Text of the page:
• Let us assume that the events in Game of Thrones end with the two Dragons surviving without any major harm being done to them.

  • Dragons are known to be able to change their gender, so let us assume that we end up with a breeding pair of Dragons.

Even if these two Dragons are not related (and I believe they are), is the two of them sufficient to breed a new race of Dragons? Or will they suffer the genetic issues from in-breeding?

Assuming that Dragons have a similar genetic deposition to lizards, do lizards typically suffer with the genetic issues from in-breeding? Is this a work around?

Are there any other known Dragon eggs in the world of Game of Thrones? Could this be a way for our two Dragons to find the genetic diversity necessary to ensure the continuation of their species?

If there are only two Dragons left to procreate, and they are prone to to the issues of in-breeding, is the future of the Dragon species doomed?

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    Unfortunately, we don't have the knowledge we need to answer this question, it is therefore opinion based. – Edlothiad Sep 7 '17 at 16:05
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    Targaryens purposefully inbreed for better dragon riding genes. I think inbreeding works slightly differently in GoT. – TheLethalCarrot Sep 7 '17 at 16:06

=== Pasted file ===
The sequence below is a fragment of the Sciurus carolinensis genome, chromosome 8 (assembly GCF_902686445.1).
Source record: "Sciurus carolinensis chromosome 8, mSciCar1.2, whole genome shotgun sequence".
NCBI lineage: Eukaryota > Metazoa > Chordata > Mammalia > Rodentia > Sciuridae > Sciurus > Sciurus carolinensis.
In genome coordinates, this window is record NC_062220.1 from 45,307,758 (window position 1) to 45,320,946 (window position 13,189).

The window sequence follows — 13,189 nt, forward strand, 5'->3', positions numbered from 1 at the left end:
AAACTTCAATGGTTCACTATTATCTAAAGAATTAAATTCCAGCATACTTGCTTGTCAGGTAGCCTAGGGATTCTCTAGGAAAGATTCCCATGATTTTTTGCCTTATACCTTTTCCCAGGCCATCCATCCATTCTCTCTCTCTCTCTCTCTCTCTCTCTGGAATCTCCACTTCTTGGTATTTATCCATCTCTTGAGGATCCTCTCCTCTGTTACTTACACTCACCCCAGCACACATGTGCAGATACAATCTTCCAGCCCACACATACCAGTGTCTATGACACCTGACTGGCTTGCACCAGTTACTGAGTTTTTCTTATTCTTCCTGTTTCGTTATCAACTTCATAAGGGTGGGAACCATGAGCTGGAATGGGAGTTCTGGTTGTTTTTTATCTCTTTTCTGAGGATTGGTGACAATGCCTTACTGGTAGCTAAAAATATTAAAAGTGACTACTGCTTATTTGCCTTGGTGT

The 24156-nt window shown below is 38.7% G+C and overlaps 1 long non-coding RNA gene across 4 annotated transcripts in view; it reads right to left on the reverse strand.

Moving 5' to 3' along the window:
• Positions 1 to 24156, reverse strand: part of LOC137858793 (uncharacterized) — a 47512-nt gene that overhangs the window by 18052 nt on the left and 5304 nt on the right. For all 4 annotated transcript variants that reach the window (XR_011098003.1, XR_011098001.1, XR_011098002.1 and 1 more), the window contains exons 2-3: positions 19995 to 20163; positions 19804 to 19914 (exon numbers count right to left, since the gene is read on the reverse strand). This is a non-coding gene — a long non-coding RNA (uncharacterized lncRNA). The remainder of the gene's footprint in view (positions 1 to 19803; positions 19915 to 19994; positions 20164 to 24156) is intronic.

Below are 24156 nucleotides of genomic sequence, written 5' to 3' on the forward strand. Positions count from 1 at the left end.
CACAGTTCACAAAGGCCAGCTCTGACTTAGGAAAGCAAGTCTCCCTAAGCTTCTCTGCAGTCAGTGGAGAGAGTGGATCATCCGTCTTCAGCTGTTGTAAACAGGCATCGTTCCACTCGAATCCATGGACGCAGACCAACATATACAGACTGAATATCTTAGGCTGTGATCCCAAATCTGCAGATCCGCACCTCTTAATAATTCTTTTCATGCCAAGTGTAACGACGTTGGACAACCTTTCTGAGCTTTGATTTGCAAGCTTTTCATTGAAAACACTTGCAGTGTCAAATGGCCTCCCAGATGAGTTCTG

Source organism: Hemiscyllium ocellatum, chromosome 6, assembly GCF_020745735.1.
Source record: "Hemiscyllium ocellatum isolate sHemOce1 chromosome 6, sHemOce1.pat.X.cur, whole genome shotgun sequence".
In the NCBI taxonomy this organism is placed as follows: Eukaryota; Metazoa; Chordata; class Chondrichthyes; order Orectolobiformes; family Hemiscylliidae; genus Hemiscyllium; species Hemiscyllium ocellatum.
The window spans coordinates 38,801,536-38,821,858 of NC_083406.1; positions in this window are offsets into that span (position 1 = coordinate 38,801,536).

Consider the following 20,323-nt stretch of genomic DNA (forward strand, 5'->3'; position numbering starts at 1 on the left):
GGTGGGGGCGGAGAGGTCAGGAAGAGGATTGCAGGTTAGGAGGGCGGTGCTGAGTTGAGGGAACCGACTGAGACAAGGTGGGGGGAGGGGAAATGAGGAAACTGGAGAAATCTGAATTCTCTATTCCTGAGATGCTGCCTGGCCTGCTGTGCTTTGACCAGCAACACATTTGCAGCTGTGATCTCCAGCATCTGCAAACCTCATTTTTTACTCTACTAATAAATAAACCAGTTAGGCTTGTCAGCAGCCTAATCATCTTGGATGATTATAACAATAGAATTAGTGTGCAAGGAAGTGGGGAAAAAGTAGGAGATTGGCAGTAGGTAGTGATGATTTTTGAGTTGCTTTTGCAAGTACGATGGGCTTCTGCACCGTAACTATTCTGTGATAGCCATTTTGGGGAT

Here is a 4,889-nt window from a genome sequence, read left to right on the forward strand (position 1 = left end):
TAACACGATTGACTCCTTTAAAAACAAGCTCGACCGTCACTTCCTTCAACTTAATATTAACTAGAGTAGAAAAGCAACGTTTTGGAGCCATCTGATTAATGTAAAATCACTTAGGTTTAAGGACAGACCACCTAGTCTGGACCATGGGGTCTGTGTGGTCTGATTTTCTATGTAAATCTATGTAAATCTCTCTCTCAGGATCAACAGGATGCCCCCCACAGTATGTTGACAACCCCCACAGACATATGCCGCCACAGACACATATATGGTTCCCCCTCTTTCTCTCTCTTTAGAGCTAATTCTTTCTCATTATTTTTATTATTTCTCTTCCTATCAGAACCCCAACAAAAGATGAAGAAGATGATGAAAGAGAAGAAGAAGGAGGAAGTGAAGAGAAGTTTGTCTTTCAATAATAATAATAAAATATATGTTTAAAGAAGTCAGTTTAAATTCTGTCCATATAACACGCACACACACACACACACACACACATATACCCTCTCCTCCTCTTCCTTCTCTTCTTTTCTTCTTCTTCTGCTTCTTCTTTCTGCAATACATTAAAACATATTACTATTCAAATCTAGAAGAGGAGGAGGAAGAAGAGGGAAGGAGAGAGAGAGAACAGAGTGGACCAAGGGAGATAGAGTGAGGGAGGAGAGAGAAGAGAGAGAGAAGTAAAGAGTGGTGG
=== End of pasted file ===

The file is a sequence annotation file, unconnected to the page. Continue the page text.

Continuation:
• Related/possible dupe: scifi.stackexchange.com/questions/169037/… – Skooba Sep 7 '17 at 16:46
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    I would have liked to write this as an answer... Assuming a similar genetic disposition like for example lizards, a minimum population of 15 is required in order to have a propability to survive 10 or more generations. With a lower population and seen from point Biology the 10th generation will suffer of the inbred effects. Considering the possibility to change their gender, the population could be reduced to 8. The answer can also be found at another stack-exchange. --> worldbuilding.stackexchange.com/questions/3/… – Calypticus Sep 8 '17 at 9:18